A recent survey showed that despite the impact of the COVID-19 pandemic, most Chinese students studying overseas or planning to do so remain enthusiastic about pursuing study abroad.
The survey, conducted by New Oriental Education and Technology Group and Consultancy Kantar, found that as high as 91 percent of prospective Chinese overseas students still plan to study abroad, while 92 percent of existing overseas students plan to return to their universities in the near future.
In addition to advanced research standards and promising employment prospects, another reason that most Chinese students have not given up their overseas study plans is that it is an expensive decision and takes years of preparation for foreign-language proficiency and tuition accumulation.
Since its opening up to the outside world, Chinese authorities have been showing support for its citizens to study abroad. Even influenced by the pandemic at present, governments at various levels are also trying their best to facilitate the flow of students. For example, the Shekou Cruise Homeport based in Shenzhen, the only maritime port that offers ferry services between the Chinese mainland and Hong Kong International Airport, recently said that it would operate a daily student-only ferry destined for the Hong Kong airport from Aug. 1 to 31. Such a move aims to meet the sharp demands of Chinese students who plan to return to their overseas schools via Hong Kong.
In addition to safety reasons, friendliness with China is also an important factor for Chinese students to choose their overseas study destinations. For several decades since the 1980s, the United States was the most favored country for Chinese nationals to further their studies. However, the situation changed in 2020. The survey found that the United Kingdom has secured the spot as the most popular destination for Chinese students for two consecutive years, with the U.S. taking second place. This year the U.K. is preferred by 44 percent respondents, while 32 percent of students prefer study in the United States.
The U.S. State Department last year shortened the length of visas issued to Chinese nationals, particularly those involved in STEM subjects. STEM is the acronym used to group together the academic disciplines related to science, technology, engineering and mathematics. These subjects are regarded as the cornerstone that backs economic and social development in a modern society. Due to the U.S. visa restrictions, China's Ministry of Education warned Chinese students in June 2020 of the risk of pursuing studies in the United States.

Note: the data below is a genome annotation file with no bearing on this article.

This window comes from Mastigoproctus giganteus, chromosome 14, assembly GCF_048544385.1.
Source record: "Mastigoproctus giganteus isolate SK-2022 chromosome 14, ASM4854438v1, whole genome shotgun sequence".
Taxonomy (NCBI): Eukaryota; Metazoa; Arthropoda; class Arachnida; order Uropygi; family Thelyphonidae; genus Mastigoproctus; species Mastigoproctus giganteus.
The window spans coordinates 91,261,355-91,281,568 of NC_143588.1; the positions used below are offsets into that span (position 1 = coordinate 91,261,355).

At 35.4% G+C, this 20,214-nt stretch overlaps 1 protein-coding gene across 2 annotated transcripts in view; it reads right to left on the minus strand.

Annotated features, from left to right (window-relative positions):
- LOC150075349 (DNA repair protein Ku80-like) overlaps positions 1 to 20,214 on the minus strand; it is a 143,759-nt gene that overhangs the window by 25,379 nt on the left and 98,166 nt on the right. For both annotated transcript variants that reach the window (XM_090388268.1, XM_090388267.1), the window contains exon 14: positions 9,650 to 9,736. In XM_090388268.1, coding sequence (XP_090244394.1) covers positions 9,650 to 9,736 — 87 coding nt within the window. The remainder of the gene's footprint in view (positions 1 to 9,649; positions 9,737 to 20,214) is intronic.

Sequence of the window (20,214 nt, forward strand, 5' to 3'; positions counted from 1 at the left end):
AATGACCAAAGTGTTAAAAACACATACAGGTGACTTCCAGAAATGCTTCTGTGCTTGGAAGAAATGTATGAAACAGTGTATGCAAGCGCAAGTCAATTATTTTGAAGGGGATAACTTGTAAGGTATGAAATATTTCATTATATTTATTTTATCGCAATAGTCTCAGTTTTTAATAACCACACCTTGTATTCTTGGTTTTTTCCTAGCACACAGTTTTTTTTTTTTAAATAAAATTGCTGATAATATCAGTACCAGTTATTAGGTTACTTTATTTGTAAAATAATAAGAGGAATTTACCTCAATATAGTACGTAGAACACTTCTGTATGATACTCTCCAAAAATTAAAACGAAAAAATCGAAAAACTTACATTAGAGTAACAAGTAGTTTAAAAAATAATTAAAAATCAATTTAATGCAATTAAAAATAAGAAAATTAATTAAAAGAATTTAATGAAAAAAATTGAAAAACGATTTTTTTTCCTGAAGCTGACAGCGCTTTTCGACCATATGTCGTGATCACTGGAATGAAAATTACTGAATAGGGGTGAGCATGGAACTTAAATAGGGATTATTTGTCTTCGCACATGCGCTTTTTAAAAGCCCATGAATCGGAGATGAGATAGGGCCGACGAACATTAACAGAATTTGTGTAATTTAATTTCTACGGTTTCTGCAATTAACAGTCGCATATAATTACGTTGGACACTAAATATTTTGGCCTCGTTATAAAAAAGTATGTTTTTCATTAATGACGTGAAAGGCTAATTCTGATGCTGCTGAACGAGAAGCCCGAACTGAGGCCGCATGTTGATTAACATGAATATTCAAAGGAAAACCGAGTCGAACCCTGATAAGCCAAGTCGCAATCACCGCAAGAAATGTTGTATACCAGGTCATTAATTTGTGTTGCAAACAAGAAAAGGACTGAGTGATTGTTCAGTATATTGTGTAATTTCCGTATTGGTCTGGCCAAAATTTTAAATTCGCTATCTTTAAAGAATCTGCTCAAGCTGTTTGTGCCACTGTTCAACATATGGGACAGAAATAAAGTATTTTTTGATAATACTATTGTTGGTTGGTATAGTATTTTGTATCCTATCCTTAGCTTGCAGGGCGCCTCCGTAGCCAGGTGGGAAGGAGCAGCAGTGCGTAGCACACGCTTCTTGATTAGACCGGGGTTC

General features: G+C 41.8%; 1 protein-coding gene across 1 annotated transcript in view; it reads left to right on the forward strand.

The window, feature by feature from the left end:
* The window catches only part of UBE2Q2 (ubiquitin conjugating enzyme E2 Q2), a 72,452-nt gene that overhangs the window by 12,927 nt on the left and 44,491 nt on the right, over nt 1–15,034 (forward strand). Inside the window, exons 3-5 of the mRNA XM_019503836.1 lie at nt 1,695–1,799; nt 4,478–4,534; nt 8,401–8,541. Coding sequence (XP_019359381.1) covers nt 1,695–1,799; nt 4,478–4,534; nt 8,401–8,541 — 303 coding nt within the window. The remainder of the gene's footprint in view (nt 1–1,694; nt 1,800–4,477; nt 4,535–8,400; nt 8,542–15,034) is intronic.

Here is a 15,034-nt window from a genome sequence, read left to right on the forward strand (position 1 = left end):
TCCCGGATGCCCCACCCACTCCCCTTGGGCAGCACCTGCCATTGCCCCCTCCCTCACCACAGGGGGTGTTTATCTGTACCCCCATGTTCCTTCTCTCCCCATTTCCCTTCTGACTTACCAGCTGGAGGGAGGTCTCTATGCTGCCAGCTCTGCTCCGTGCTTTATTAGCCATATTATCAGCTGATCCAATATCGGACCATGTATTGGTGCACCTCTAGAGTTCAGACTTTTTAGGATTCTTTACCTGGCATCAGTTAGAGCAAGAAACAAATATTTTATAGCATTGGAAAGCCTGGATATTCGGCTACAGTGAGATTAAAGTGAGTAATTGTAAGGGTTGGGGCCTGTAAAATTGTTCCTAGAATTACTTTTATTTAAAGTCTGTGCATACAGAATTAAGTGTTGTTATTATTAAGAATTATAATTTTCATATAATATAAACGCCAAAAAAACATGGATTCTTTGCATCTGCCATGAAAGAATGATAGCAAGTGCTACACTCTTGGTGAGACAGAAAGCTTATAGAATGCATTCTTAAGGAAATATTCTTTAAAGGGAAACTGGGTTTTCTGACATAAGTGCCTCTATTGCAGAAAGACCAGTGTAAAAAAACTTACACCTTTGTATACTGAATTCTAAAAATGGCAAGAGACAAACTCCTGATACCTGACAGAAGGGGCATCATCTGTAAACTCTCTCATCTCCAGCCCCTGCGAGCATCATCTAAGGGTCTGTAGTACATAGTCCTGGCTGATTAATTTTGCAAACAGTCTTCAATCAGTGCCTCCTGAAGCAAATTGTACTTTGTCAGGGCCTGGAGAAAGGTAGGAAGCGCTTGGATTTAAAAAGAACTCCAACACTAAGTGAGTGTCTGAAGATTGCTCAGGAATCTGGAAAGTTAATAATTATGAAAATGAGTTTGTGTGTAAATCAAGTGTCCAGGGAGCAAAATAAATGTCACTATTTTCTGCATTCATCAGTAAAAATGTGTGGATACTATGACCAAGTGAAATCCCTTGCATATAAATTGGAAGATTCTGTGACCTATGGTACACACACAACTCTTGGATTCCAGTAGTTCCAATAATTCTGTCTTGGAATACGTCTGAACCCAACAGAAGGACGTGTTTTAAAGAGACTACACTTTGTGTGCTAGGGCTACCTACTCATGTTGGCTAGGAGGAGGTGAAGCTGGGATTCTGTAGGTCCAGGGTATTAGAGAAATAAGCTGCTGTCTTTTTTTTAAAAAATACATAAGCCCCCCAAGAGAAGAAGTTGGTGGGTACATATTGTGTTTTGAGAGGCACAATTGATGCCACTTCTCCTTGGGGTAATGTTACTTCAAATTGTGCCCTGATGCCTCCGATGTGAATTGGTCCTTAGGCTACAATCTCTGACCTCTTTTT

It seems that the U.S. administration is further tightening its visa policy this year. More than 500 Chinese students who had received offers to have postgraduate studies as STEM majors were recently denied visas by the U.S. Government, according to media reports last week. It is reported that about 25 percent of them get U.S. scholarships and the universities they plan to join include Harvard, Yale, Massachusetts Institute of Technology and many other famous names.
Frankly speaking, groundless cancellation of visas for Chinese students and the Chinese absence from U.S. academic activities are mainly the loss of the United States, not China. Culture, education and other people-to-people exchanges play important roles in underpinning China-U.S. relationships. There are more than 400,000 Chinese students in the U.S. today. Many of them originally regarded the U.S. as an example of the values of "freedom, democracy and fairness." But these appreciative words today are no longer applicable and suitable for the more and more protective U.S.
Moreover, everybody knows that openness, inclusiveness and the immigrant culture helped nurture the United States into a great country during the past centuries. In a highly interconnected world today, can the U.S. isolate itself from others and live with its head in the sand? If the U.S. insists on barring Chinese students, the country's open and inclusive image will be tarnished. For the long term, it will also bring about loss to the superpower because of its inaccurate, incomplete and even biased understanding of China.
(The author is the editor-in-chief of Shenzhen Daily with a Ph.D. from the Journalism and Communication School of Wuhan University.)